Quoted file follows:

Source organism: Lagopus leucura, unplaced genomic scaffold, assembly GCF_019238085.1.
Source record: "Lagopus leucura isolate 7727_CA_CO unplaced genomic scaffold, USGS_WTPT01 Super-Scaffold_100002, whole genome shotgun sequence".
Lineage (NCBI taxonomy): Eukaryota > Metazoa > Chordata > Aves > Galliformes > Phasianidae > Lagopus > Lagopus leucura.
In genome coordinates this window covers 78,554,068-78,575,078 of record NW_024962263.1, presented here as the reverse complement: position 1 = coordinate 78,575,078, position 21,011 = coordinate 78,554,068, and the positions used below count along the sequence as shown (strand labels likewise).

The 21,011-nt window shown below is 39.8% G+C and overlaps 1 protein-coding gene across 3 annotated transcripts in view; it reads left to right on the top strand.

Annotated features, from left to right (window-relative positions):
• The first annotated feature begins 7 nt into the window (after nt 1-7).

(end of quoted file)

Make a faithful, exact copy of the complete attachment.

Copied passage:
Source organism: Lagopus leucura, unplaced genomic scaffold, assembly GCF_019238085.1.
Source record: "Lagopus leucura isolate 7727_CA_CO unplaced genomic scaffold, USGS_WTPT01 Super-Scaffold_100002, whole genome shotgun sequence".
Lineage (NCBI taxonomy): Eukaryota > Metazoa > Chordata > Aves > Galliformes > Phasianidae > Lagopus > Lagopus leucura.
In genome coordinates this window covers 78,554,068-78,575,078 of record NW_024962263.1, presented here as the reverse complement: position 1 = coordinate 78,575,078, position 21,011 = coordinate 78,554,068, and the positions used below count along the sequence as shown (strand labels likewise).

The 21,011-nt window shown below is 39.8% G+C and overlaps 1 protein-coding gene across 3 annotated transcripts in view; it reads left to right on the top strand.

Annotated features, from left to right (window-relative positions):
• The first annotated feature begins 7 nt into the window (after nt 1-7).